In the world of cultural institutions, an interesting trend is emerging in the digital space. More and more museums are presenting their web content using “responsive design.” This means that online content is presented in different ways depending on the device on which it is being viewed. In other words, a museum’s website may appear differently when it is being seen on a desktop vs. a tablet vs. a smart phone. The “responsiveness” of these designs allows online content to be more facile across today’s ever-changing universe of devices. It no longer assumes a superiority of one device over another. This gives a greater breadth of creativity to museums when creating relevant user experiences. It is essential for museums to embrace responsive design, but museums must carefully examine a number of important issues.
In traditional web design, a person (e.g. web developer or writer) completes their work and then typically hands it off to the next person in the production line. In this siloed production process, web developers can be isolated from one another. As a result, any given team member may not be reaping the benefits from certain types of collective knowledge and expertise that their team has amassed.
The use of responsive design disrupts that linear production flow and the production environment becomes much more iterative. Words and images can convey a much different story when viewed on different types of devices. Because of this, content experts and web developers need to constantly prototype and evaluate their work throughout all production stages. Writers cannot simply hand off their copy, but now need to review and refine their content as enhancements to the site are made by other team members. Also, the overlying code base allows for production teams to prototype and, thus, user test much more effectively. This promotes an iterative production process and a dynamic, creative work environment. With the introduction of a more dynamic production process, museums can now introduce exciting and innovative production models such as design thinking (bit.ly/1gz4Fyj).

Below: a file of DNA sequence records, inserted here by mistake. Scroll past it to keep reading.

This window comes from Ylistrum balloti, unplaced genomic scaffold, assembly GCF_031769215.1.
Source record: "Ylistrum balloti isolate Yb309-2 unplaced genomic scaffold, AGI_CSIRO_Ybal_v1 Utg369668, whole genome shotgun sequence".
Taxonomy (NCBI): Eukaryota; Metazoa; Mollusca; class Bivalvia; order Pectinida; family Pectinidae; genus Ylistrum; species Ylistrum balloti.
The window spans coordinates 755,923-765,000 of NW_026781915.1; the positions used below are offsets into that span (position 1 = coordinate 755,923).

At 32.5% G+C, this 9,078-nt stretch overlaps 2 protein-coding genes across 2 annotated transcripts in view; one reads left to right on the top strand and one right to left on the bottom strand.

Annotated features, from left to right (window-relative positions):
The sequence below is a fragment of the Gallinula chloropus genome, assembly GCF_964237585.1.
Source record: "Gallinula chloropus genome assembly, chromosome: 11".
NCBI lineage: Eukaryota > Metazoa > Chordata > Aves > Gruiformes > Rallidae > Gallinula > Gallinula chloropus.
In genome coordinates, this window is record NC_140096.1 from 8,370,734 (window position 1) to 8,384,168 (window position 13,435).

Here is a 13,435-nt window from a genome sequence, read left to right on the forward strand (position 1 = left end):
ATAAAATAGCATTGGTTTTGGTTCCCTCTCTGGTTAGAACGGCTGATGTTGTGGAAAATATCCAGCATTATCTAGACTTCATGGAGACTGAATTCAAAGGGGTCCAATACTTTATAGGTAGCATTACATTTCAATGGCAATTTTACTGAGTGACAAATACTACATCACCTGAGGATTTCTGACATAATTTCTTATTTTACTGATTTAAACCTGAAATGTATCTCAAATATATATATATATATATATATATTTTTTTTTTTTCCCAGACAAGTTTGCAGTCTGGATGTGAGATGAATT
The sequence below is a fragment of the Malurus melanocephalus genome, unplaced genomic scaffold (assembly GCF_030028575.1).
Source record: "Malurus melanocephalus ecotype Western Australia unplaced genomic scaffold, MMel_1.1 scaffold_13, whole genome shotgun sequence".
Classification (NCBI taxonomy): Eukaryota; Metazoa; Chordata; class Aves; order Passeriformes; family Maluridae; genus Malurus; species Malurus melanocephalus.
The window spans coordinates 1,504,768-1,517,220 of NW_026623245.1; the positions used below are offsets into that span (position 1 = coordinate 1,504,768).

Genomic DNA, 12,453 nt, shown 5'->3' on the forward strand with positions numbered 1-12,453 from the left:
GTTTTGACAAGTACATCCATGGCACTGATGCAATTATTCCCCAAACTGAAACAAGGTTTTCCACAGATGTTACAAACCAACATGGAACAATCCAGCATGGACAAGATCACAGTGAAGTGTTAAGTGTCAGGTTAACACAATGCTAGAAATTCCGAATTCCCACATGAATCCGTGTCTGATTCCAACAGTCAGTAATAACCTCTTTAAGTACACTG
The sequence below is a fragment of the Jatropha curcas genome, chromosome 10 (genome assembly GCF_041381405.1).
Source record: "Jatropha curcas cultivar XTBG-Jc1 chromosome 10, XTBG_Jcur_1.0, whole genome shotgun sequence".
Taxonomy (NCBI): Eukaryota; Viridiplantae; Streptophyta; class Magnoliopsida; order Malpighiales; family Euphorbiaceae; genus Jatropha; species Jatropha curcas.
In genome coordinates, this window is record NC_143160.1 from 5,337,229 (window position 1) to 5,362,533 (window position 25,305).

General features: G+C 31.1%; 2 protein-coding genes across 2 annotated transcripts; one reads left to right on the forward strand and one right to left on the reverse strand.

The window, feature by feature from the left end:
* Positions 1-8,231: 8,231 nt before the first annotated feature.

As with many technical projects, pre-production is a critical phase of the responsive design process. Now with responsive design, we no longer assume we should create a static experience consumed by a generic audience. Pre-production must be more dynamic, creative and expansive as we take into account the diversification of our audience’s consumption habits. As a result, many experts are committed and invested in the project in its early stages. Content experts and producers are re-architecting and optimizing their images and their copy. UX specialists are evaluating and properly establishing the various relevant use-cases. Developers are preparing and building code elements that can improve your visitors’ experience by optimizing content and layout for a faster, more seamless product.
As can be expected, building upon existing production work is nothing new, but within a responsive design environment, a production team is inherently committed to sustaining and maintaining one primary set of code, layout and content principals. Even more, these production plans carry over to the “live site” where they promote clearer company branding and improved storytelling. This approach allows for greater consistency and simplicity, which are two critical components of good branding and storytelling.